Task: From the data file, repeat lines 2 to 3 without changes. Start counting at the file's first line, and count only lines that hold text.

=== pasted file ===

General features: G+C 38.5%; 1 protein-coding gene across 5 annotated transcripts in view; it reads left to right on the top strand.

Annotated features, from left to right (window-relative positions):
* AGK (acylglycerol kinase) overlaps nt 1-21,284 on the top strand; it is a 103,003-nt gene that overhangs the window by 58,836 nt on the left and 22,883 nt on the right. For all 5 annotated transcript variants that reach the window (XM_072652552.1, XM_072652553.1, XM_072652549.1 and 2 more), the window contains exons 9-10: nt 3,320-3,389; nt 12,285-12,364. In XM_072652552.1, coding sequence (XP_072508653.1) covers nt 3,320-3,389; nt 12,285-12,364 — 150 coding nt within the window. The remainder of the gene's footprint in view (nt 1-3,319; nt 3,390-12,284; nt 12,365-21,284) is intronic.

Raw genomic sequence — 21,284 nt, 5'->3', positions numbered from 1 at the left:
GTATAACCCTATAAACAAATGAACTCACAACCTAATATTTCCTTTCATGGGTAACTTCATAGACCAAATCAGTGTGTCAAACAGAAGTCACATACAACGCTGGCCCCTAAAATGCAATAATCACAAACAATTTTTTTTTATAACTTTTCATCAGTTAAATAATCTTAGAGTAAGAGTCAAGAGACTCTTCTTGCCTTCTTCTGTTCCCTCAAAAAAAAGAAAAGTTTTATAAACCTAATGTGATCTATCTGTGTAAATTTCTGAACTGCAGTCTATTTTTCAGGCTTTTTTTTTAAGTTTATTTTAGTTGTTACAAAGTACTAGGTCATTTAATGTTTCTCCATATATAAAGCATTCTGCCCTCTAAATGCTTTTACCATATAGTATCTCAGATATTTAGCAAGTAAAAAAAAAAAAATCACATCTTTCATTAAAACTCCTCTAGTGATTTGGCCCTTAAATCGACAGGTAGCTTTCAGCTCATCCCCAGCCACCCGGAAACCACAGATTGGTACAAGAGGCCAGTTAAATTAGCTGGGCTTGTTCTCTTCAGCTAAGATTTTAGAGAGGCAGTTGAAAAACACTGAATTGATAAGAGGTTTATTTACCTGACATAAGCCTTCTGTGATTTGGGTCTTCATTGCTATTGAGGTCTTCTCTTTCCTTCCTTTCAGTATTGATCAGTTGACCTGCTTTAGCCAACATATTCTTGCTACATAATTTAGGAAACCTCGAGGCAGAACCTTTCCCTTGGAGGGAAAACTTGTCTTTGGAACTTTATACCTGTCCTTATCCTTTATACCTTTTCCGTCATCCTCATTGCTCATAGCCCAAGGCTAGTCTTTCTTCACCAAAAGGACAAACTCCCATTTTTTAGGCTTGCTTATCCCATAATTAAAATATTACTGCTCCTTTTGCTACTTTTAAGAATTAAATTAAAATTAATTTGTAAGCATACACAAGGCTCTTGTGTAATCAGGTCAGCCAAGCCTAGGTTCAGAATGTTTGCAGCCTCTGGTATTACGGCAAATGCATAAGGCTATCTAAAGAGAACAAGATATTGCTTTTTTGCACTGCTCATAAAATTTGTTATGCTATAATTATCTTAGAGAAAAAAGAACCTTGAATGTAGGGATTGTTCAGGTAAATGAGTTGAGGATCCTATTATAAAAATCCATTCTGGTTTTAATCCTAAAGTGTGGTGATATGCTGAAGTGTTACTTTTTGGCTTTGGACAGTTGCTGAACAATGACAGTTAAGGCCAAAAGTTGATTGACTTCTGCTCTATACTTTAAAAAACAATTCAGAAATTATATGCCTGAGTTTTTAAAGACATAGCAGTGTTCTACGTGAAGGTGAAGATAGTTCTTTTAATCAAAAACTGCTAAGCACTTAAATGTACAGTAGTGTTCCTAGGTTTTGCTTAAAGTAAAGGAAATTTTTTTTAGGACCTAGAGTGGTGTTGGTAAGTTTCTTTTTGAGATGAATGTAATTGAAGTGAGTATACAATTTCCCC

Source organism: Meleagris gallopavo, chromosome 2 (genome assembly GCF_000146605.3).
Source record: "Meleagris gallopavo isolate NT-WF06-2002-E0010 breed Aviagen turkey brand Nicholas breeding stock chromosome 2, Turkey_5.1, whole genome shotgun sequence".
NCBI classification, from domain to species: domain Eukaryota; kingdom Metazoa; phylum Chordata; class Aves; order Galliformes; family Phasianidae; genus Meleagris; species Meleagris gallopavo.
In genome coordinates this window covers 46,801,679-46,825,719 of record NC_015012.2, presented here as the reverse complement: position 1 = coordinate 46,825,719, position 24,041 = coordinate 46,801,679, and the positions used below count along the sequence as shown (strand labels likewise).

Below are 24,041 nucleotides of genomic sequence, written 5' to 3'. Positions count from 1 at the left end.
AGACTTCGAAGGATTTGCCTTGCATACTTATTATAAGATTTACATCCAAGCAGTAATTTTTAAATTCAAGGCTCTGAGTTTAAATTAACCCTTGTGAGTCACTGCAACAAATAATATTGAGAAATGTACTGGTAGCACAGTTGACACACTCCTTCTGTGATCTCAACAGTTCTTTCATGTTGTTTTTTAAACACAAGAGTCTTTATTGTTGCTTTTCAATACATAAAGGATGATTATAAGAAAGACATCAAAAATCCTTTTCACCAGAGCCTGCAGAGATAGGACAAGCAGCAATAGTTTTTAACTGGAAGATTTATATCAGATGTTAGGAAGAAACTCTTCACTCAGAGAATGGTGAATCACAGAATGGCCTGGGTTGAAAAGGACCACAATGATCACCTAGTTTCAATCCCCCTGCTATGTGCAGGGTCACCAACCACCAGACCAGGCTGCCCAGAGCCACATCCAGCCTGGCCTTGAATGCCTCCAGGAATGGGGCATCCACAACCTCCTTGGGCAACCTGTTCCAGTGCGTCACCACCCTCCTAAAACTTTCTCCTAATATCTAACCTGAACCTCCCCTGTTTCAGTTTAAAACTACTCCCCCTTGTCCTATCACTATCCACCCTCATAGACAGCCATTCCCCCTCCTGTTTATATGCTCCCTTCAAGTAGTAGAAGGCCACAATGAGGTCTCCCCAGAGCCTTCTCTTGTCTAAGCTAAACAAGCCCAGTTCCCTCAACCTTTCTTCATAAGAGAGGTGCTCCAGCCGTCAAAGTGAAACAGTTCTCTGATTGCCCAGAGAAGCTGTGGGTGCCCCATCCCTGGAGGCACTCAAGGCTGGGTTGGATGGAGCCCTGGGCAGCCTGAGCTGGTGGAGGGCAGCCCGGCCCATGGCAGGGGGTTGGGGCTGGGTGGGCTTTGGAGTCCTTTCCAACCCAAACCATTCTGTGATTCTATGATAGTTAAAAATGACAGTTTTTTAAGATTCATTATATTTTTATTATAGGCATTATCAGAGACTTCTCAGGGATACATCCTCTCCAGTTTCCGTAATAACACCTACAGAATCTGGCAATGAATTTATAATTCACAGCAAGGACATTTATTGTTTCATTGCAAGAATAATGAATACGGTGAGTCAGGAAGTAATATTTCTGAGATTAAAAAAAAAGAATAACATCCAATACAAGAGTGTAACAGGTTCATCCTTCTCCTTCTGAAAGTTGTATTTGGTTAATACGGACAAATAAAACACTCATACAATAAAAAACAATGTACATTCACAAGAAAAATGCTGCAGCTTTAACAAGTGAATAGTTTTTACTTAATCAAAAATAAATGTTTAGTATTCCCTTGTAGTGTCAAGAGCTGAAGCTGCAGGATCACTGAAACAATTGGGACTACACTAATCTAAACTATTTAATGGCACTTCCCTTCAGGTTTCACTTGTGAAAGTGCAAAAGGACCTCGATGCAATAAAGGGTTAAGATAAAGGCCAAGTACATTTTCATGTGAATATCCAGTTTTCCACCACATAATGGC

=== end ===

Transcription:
Annotated features, from left to right (window-relative positions):
* AGK (acylglycerol kinase) overlaps nt 1-21,284 on the top strand; it is a 103,003-nt gene that overhangs the window by 58,836 nt on the left and 22,883 nt on the right. For all 5 annotated transcript variants that reach the window (XM_072652552.1, XM_072652553.1, XM_072652549.1 and 2 more), the window contains exons 9-10: nt 3,320-3,389; nt 12,285-12,364. In XM_072652552.1, coding sequence (XP_072508653.1) covers nt 3,320-3,389; nt 12,285-12,364 — 150 coding nt within the window. The remainder of the gene's footprint in view (nt 1-3,319; nt 3,390-12,284; nt 12,365-21,284) is intronic.